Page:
Demon Days

Studio Album by released in 2005

Demon Days review

Conceived as the first virtual hip-hop group, Gorillaz blended the musical talents of Dan "The Automator" Nakamura, Blur's Damon Albarn, Cibo Matto's Miho Hatori, and the Tom Tom Club's Tina Weymouth and Chris Frantz with the arresting visuals of Jamie Hewlett, best known as the creator of the cult comic Tank Girl. Gorillaz debuted in late 2000 with the Tomorrow Comes Today EP, which they followed early the next year with the Clint Eastwood single; their self-titled full-length debut arrived in spring 2001. A side project doesn’t usually hit gold, especially when said project is a quirky virtual collective fronted by cartoon characters. But the first album by Gorillaz actually hit platinum and turned into a surprise worldwide hit. Naturally expectations were a lot higher for Gorillaz's sophomore effort, but Demon Days actually is even better than its predecessor. In the past Gorillaz have delivered awesome tracks ranging from punk rock to slow, mellow tunes. The new album is no exception to this perfect mix.

With producer Dan "the Automator" Nakamura gone, Albarn, a.k.a. 2D, has paired up with DJ Danger Mouse (responsible for the infamous Grey Album that illegally mixed The Beatles and Jay-Z) to steer the musical ship, while a whole new slew of guests enlivens the proceedings. Albarn has described Demon Days as being darker, but there's a real kooky dance-party vibe coursing through the CD. Despite its somber tone, Kids With Guns is lifted by a killer bass line, for instance, while the catchy first single, Feel Good Inc, is augmented by an appealing contribution from De La Soul. Other noteworthy guests include Roots Manuva and Tricky collaborator Martina Topley-Bird on the dubby All Alone and Happy Mondays singer Shaun Ryder on the bouncy Dare. And yet it's a 69-year-old actor who gets to deliver the most baffling contribution – just listen to Dennis Hopper's spoken-word narrative on Fire Coming Out of the Monkey's Head.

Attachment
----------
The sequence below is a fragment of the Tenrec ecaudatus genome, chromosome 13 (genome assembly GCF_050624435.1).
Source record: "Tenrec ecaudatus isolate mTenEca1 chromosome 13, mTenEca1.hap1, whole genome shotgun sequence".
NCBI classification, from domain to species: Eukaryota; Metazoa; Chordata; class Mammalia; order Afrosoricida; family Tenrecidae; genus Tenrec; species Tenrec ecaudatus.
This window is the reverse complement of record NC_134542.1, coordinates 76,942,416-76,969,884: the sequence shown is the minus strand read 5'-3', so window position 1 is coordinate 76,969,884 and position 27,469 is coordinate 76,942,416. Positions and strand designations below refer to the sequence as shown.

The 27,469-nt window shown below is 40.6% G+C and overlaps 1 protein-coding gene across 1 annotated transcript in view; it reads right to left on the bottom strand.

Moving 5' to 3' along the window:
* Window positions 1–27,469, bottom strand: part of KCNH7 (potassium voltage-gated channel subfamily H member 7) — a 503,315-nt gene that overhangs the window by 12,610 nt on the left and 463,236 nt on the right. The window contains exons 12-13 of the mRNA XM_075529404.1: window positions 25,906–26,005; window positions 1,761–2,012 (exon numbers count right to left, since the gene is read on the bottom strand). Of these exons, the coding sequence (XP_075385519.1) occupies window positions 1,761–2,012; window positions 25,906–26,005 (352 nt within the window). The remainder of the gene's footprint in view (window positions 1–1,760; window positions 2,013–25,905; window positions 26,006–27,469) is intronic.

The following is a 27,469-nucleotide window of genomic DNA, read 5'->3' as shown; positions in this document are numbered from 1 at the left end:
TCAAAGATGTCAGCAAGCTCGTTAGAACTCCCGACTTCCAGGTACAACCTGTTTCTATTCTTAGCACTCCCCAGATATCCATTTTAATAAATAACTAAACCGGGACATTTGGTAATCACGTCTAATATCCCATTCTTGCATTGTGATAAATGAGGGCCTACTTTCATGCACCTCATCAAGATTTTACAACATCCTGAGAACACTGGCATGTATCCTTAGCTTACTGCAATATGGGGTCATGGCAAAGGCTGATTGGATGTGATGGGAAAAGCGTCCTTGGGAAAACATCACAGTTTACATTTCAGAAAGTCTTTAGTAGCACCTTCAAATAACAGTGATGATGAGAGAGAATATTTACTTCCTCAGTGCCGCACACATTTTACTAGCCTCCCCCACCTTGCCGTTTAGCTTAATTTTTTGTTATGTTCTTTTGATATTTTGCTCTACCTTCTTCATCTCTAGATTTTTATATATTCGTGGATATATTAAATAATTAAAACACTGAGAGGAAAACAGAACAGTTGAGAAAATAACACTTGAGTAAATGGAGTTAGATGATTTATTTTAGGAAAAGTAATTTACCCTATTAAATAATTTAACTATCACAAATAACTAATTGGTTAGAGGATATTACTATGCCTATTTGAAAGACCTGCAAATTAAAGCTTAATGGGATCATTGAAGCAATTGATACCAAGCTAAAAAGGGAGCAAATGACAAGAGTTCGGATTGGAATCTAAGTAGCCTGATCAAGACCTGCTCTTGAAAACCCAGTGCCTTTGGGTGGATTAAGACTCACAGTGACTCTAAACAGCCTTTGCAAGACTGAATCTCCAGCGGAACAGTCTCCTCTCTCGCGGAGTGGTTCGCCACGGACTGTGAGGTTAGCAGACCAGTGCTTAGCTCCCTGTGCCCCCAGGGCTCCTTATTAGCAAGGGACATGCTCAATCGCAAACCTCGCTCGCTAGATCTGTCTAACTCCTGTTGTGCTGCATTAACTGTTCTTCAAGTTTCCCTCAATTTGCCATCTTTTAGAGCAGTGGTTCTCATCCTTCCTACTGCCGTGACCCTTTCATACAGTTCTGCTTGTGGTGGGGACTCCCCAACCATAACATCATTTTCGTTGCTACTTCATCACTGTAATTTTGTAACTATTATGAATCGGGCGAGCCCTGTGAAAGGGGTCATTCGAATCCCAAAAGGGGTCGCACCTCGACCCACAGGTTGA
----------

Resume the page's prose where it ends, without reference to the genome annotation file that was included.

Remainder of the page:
Demon Days may end 2005 as one of the year’s most celebrated albums. Before you even consider the sonic and melodic innovation paraded through the album there’s so much crammed into each of these fifteen songs (without any one of them sounding overproduced or cluttered) that repeated listening is a must. With Demon Days, repeated listening is like throwing a dolphin a fire escape – entertaining the first time, impossible to predict the outcome on each subsequent attempt. There’s always something new to enjoy. Instrumental in this album’s charm is Danger Mouse’s production, which propels the album far beyond the limits of its predecessor; the standard Gorillaz sonic motifs (light-headed dub, left-of-centre electronic flourishes, caricatured wailing from another planet and the irresistible thud of a thousand bass bins) remain, but there’s a seemingly unselfconscious desire from all parties to innovate within the realms of the modern pop song. They succeed at every turn, and the inevitable rolecall of guest stars keep it moving. Even the score from Dawn Of The Dead pops in to say a spooky hello at the album’s outset. Dare is the finest moment on an album which never drops below total brilliance: it will be absolutely everywhere this summer.